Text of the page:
Newspaper Archive of
The Message
Evansville, Indiana
March 13, 1992     The Message
PAGE 4     (4 of 12 available)        PREVIOUS     NEXT      Full Size Image
 
PAGE 4     (4 of 12 available)        PREVIOUS     NEXT      Full Size Image
March 13, 1992
 

Newspaper Archive of The Message produced by SmallTownPapers, Inc.
Website © 2019. All content copyrighted. Copyright Information.     Terms Of Use.     Request Content Removal.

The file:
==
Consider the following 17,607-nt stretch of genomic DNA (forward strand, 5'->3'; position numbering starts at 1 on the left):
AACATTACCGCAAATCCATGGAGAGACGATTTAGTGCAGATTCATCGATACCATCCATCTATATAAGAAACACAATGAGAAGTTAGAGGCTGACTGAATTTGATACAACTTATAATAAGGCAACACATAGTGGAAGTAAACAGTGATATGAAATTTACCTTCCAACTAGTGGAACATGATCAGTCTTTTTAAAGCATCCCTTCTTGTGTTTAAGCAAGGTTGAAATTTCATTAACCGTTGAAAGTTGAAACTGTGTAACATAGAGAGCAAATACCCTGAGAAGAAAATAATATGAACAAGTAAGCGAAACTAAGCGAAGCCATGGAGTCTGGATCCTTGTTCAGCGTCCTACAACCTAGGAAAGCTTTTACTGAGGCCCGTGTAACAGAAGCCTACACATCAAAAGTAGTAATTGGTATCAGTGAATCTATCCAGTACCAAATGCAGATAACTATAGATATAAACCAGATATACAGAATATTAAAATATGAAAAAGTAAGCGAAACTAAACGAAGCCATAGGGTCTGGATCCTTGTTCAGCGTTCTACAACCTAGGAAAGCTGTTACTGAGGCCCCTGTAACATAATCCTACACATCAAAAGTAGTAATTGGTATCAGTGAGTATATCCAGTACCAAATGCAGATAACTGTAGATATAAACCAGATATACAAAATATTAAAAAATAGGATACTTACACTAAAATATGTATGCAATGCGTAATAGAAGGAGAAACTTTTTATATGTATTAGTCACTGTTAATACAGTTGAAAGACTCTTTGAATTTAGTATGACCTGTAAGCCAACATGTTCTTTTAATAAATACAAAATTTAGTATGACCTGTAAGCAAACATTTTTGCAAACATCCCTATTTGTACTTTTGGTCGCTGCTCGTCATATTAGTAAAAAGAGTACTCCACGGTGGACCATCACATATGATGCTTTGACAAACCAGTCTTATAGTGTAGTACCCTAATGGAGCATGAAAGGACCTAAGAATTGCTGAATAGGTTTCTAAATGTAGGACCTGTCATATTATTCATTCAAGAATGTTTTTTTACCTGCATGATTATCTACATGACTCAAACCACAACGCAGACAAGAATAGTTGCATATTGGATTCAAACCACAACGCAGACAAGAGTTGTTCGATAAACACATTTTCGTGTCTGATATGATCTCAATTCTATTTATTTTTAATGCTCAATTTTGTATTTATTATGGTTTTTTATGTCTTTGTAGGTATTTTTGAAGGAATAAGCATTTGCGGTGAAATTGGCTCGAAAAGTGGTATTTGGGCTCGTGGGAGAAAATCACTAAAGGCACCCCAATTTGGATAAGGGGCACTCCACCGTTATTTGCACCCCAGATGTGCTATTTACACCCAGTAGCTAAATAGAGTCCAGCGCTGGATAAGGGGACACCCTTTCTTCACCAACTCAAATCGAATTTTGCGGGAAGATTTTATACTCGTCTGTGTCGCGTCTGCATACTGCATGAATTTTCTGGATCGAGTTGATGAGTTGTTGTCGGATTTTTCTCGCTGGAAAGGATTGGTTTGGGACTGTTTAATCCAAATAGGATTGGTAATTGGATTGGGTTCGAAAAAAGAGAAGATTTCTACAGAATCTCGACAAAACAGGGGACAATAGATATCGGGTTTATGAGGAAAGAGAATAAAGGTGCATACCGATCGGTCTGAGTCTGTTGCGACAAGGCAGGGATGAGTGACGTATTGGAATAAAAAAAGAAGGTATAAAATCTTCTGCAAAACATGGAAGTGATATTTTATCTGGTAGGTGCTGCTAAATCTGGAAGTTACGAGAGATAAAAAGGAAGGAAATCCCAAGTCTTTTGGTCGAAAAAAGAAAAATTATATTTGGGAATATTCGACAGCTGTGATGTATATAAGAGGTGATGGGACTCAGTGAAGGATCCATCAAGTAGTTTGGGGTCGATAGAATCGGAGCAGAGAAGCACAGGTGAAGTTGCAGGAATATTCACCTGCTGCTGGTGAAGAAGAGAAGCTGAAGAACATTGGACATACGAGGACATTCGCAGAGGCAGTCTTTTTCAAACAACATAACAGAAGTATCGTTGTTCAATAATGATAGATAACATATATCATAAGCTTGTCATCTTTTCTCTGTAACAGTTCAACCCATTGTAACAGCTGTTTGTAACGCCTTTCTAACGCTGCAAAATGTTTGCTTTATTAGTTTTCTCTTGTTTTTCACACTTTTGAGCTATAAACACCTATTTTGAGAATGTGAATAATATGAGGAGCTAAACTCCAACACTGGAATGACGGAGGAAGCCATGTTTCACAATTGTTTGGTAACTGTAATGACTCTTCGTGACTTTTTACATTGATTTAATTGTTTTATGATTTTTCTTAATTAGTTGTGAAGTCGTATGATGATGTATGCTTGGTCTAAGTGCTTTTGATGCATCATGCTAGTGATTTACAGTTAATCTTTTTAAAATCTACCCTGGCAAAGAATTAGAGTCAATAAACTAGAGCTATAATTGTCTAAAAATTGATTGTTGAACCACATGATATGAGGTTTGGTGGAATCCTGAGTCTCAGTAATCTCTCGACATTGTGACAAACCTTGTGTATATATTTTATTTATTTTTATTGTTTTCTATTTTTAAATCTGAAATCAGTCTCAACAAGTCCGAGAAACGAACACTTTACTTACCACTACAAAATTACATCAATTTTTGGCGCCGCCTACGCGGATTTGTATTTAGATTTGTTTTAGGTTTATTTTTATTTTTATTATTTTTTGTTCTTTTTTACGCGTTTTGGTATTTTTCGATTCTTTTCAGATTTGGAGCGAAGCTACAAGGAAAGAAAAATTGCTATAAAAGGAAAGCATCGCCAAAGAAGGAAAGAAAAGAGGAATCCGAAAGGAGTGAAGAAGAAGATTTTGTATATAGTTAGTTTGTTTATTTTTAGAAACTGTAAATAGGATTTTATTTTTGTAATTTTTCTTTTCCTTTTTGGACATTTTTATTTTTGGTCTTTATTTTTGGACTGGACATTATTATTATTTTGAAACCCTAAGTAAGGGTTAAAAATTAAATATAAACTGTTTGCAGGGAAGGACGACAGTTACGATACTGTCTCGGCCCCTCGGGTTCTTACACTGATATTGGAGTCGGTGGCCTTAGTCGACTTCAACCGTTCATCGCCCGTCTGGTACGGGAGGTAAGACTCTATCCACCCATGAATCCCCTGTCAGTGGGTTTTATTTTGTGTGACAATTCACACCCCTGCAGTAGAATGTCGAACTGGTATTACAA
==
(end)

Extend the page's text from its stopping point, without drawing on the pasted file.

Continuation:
The Message -- for Catholics of Southwestern Indiana Perspective March 13, By PAUL LEINGANG Message Editor I was walking carefully around a muddy area toward the small stream which flows through a field near Sarto Retreat House. As I turned to cir- cle the area softened by the rains of spring, I looked up through a grove of trees and saw the re- treat house from an angle I had never seen before. It was Ash Wednesday, the beginning of Lent, an unusual day to begin with -- but even more unusual because it had been set aside as a day of prayer. The special day provided opportunities for the people who work for the Church in southwest- ern Indiana to reflect on the process of planning that would lead to a diocesan synod. At the begin- ning of our Lenten journey, it was an appropriate time to reflect on the beginning of our diocesan journey toward a synod and beyond. The weather was warm and comfortable -- and so was the day itself. Symbols of water and Lent: Searching for solid footing on journey to Easter ashes -- comfortable and common Catholic symbols -- gave rise to reflection on universal religious themes. Life, death, and our relation- ship to our God. Following one of the presentations of that day, I took advantage of the pleasant weather and the general quiet to walk through a grove of trees near the retreat house. I walked further, through low-lying land sometimes flooded by heavy rain. I walked carefully through a field of small, recently planted trees. I searched out solid footing and avoided soggy areas. That is when I turned and looked toward the retreat house, and that is when I saw it from a com- pletely new angle. It is amazing how a simple act of taking a quiet walk on a warm day can turn into a sym- bol. As I searched for the best path to take, I re- alized that Lent provided the opportunity for me to search for solid footing on my own jour- ney toward Easter. It is the path of the synod, too -- one that must be planned with care and thoughtfulness, not a path to be chosen in unthinking hurried" ness. Just as there are young and fragile plants in the field, there are tender areas in my journey.. Easy damage can result from a careless step. And so it is on the way to the synod. The result of some reasonable care and con" cern may well be the same -- a surprising view of a familiar place from a new angle. Beyond Lent and Easter is the gentle turn of the Spirit who makes all things new. Somewhere in the twists and turns of the synodal process, we will look up and see our comfortable and familiar Church with new ey Washington Letter The candidates and abortion: Not as clear-cut as it seems By IANCY FRAZIER O'BRIEN Catholic News Service WASHINGTON (CNS} -- In the 1992 presidential cam- paign, the differences on the question of abortion seem to break down clearly along party lines -- the Republican candidates support the pro- life stance, while the Democrats all favor the pro- choice agenda. The contrast seems espe- cially clear-cut on the Free- dom of Choice Act, which all the major Democratic presi- dential contenders have en- dorsed and which President Bush has vowed "will not be- come law as long as I am president." Patrick Buchanan, Bush's main adversary for the Re- publican nomination, also opposes the Freedom of Choice Act and has called Roe vs. Wade, the 1973 Supreme Court decision le- galizing abortion, "a tragic travesty of constitutional in- terpretation." Hearings on the proposed legislation, which would pro- hibit states from legislating ,abortion restrictions even if toe vs. Wade is overturned, opened March 4 before the The MESSAGE 4200 N. Kentucky Ave. Evansville, IN 47720-0169 Weekly newspaper of the Diocese of Evansville Published weekly except last week in December by the Catholic Press of Evansville Publisher .............. Bishop Gerald A. Gettelfinger Associate Publisher ............... Rev, Joseph Ziliak Editor ............................................ Paul Leingang Production Manager ........................... Phil Boger Circulation .................................... Susan Winiger Advertising .................................... Paul Newtand Address all communications to P.O. Box 4169, Evansville, IN 47724-0169 Subscription rate: $12.00 er year Single Copy Price: $.50 Entered as 2nd class matter at the post office In Evansville, IN 47701. Publica- tion number 843800. Postmaster: Return POD forms 3579 to Office of Publication  1902Prof House Judiciary subcommit- tee on civil and constitutional rights. The full House and Senate are expected to vote on the bill in July or August. In a speech to the National Association of Evangelicals March 3 in Chicago, Bush said the Freedom of Choice Act "would impose on all 50 states an unprecedented regime of abortion on de- mand, going well beyond even Roe vs. Wade." That stand and others like it led the National Right to Life Political Action Commit- tee to endorse Bush for presi- dent. "For his courageous de- fense of unborn children, President Bush has earned the gratitude of millions of pro-life Americans," said Carol Long, director of the political action committee, in announcing the endorsement March 2. The National Right to Life PAC announcement did not mention Buchanan, but it said another goal during the presidential campaign will be to educate voters "on the ex- tremist pro-abortion position of all the Democratic presi- dential candidates." U.S. Sen. Tom Harkin of Iowa, who withdrew from the presidential race March 9, is a co-sponsor of the Freedom of Choice Act, as is Sen. Bob Kerrey of Nebraska, who Questions and answers about Lent To the editor: I read the article about Lent on the front page of your Feb. 28 issue. It says that Lent be- gins Ash Wednesday and ends Holy Thursday evening. I was taught that Lent was 40 days, when I was young. They said it began on Ash Wednesday and ended on Holy Saturday at midnight. When I counted up the days on the calendar, I came up with a total of 46! When I asked father, he quickly explained that the six Sundays during Lent are not considered part of Lent. Thus, 46-6=40. If the diocesan view of Lent is currently Ash Wednesday through Holy Thursday, how do they come up with 40 now? John Frenz Vincennes Father William Deering, diocesan director of worship, responds. The answer is quite clear: ccording to current liturgical, practice, the days of Lent do not add up to 40. Lent, as observed by the Roman Catholic Church, runs from Ash Wednesday until the Mass of the Lord's Supper exclusive, according to "Gen- eral Norms for the Liturgical Year and the Calendar" (#28). The Mass of the Lord's Sup- per is celebrated on Holy Thursday evening. Early Christians fasted two or three days, and at times for two or three weeks. The num- ber 40 is first noted in the Canons of Nicea (A.D. 325), likely in imitation of Jesus' fast in the desert before his public ministry. For centuries, however, the fast of "forty days" did not last for 40 days. In Jerusalem " in the fourth century, a fast of eight five-day weeks was ob- served, but some Eastern Churches observed seven five-day weeks. Meanwhile, in most of the West, six six-day weeks were used, until the seventh cen- tury, when the four days in the week of Ash Wednesday were added,, to make forty. withdrew March 5. The other Democratic candidates--for- mer California governor Jerry Brown, Gov. Bill Clinton of Arkansas and former senator Paul Tsongas of Mas- sachusetts -- all have an- nounced support for the leg- islation. Brown said the abortion issue is "something people ought to talk about. Govern- ment and politicians should stay out of the privacy of the ... women of America. There is a zone of privacy that is sacrosanct." Harkin and Brown are Catholics, and Brown once trained as a Jesuit seminarian. Clinton, describing himself as "very strongly pro-choice," said the country would be torn apart if Roe vs. Wade is overturned, "and I hope it doesn't happen." But on other abortion-re- lated matters, there are some differences among the ]Je" cratic contenders. . sas, As overnor of ArlS .... Clintgn has suooorted . quirements that m'inors'Pt ents be notified befffre is abortion is performed;--tic the only major DemO:z : candidate to backthem' ,, Tsongas, in response t0 Associated Press querY':i  he opposed laws reqU'c0' parental notificatio,n, .s0 sent for abortion, 'beep they result in young w. seeking abortions u n, de.r.it; gerous conditions.' b=.si, tions on abortion, be '1 "should not be impose,  government at any leveb ssd Clinton also has oPYid state payments to P.,i abortions for poor witl Arkansas, but said re',,*,, that he "would not vedt bill funding abortions o federal level. Bishop'sschedule The following activities and events are listed on tla0 schedule of Bishop Gerald A. Gettelfinger